In my opinion, to avoid confusing the general consumer, I might've labled it as "Upconverted Blu-ray" or something more creative and along those general lines. Labling something as "Standard Definition - High Definition" seems strange to me.
@THS - it's not a contradiction. Blu-ray is merely a disc-based storage format. I don't see any reason why they can't put out standard def on the format if it's going to be an improvement in visual and audio quality. They're being upfront about it, and not trying to deceive anyone.
Again, blu-ray discs are just storage devices, they're not solely defined as *high-definition* storage devices.
They aren't labeling it "Standard Definition - High Definition," as you've asserted; they're essentially saying "SD content on this disc." The disc just happens to be a blu-ray disc and not a smaller-capacity DVD disc.
starman15317 yes, it should at least have better compression. So if you want to own this, it will still be better than having it on dvd. Also, considering most people would be getting these particular titles primarily for audio, lossless audio is a no brainer advantage.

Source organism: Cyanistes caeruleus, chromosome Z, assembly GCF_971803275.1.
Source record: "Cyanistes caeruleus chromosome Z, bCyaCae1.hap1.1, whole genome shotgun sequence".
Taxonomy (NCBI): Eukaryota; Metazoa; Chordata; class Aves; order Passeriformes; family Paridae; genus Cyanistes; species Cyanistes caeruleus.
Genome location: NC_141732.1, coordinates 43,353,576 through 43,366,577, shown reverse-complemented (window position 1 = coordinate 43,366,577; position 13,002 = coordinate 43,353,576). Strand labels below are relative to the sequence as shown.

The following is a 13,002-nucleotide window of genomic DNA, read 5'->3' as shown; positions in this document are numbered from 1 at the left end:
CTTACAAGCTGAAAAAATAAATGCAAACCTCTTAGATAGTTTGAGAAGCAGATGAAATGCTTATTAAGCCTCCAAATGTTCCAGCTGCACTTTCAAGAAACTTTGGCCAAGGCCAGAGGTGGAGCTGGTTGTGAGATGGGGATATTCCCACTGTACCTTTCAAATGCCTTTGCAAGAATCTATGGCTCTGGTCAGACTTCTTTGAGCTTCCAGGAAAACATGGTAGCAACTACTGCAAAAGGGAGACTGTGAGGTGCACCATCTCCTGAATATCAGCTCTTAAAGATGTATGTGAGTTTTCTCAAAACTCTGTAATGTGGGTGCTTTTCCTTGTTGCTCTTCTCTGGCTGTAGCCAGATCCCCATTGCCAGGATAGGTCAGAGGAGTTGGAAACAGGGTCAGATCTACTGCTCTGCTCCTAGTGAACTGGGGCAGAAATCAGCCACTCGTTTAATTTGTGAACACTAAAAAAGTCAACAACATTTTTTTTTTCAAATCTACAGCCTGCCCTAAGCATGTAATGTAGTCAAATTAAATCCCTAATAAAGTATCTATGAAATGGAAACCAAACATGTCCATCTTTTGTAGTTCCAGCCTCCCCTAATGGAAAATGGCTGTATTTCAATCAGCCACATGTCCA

I don't see why we are actually bothered by "SD Blu-ray" being on the cover. Has nobody else felt angered by the fact that "the ultimate in high definition!" Gets slapped on so many blu-rays, many of which look awful, due to being shot in SD? Take it's always sunny in Philadelphia season 5 and the Christmas special for example. I for one am proud that this studio is making it blatantly obvious it's just an upscale and not trying to mislead anyone to believe they'll be getting the most crisp, crystal clear experience of their lives, then delivering 28 days later. Just be grateful for some upfront honesty about the short-comings.
Good news is that this SD version is a little cheaper than regular HD Blu-ray (sounds funny but...) i.e. $17.99 vs. $19.99 MSRP.
I think this is a clever move and want other studios to follow to make it a new trend. Warner could release Fleetwood Mac's "Dance" in SD BD, for example. There are so many gems in SD with poor/okay sound.
I get what THS is saying, because there is no SD content on the Blu-ray, there's only HD content. The content may be upconverted and not natively HD, but in the end, the Blu-ray only features HD content.
As a matter of fact, when I first saw 'SD Blu-ray', I thought it was going to be actual SD content on a Blu-ray, like for the purpose of storing a lot of SD content on a single Blu-ray, vs. being on multiple DVDs.